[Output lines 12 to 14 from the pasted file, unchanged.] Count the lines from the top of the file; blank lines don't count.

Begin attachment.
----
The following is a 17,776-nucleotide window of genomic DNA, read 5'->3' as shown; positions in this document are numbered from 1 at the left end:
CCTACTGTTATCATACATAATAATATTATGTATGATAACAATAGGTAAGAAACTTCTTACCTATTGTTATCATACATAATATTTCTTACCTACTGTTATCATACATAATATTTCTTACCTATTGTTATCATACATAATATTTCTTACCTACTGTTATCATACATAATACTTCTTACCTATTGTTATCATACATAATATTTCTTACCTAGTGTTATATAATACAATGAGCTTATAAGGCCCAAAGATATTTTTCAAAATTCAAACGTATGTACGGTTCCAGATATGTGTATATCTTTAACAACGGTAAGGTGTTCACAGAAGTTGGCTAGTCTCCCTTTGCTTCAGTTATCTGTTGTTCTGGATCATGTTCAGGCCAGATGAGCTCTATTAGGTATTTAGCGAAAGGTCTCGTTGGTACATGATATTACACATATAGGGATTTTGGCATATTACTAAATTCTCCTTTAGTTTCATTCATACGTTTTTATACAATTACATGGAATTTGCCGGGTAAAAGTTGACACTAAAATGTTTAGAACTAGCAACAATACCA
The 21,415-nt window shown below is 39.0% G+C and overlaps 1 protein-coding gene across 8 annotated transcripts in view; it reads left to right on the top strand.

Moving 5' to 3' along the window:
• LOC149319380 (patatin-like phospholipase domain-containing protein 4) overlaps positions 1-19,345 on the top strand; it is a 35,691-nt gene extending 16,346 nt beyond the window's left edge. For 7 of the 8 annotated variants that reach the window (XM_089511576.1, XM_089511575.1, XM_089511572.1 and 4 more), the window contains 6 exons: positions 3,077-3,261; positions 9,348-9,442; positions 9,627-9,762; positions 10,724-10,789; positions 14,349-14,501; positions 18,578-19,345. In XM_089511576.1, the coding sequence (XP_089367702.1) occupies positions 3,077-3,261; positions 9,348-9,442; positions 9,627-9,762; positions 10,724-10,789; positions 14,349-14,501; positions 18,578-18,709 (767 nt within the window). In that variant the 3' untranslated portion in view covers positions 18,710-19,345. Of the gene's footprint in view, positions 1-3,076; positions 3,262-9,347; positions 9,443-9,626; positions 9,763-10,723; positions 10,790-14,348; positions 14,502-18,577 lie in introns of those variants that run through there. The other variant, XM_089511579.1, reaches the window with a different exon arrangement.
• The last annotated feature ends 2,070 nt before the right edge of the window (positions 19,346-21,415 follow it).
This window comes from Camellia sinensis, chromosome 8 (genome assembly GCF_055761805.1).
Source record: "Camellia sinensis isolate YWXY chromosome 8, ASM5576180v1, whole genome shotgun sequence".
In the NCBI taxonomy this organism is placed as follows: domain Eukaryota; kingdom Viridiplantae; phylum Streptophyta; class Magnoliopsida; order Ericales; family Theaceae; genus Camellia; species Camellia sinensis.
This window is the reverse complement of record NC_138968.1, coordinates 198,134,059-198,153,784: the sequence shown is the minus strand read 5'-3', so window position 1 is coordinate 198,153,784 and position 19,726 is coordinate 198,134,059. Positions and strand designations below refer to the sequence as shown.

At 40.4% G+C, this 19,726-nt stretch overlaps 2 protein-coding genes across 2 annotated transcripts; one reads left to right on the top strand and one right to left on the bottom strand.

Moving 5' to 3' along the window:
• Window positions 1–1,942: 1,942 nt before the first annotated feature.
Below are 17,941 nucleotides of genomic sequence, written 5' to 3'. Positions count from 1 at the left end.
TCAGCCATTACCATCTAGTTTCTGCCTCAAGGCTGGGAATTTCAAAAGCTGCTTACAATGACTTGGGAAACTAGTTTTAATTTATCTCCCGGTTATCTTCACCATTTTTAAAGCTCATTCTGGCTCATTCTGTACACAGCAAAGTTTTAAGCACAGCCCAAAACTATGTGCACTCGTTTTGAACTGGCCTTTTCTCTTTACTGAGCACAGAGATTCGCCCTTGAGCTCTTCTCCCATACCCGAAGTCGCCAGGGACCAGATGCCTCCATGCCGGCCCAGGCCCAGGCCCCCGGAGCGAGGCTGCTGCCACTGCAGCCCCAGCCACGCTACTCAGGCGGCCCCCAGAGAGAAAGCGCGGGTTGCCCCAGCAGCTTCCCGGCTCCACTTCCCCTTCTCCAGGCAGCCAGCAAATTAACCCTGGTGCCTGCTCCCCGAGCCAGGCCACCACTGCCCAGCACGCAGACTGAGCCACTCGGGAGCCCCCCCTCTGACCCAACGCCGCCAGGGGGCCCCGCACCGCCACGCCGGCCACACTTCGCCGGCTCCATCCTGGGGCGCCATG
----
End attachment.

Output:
Moving 5' to 3' along the window:
• Window positions 1–1,942: 1,942 nt before the first annotated feature.
Below are 17,941 nucleotides of genomic sequence, written 5' to 3'. Positions count from 1 at the left end.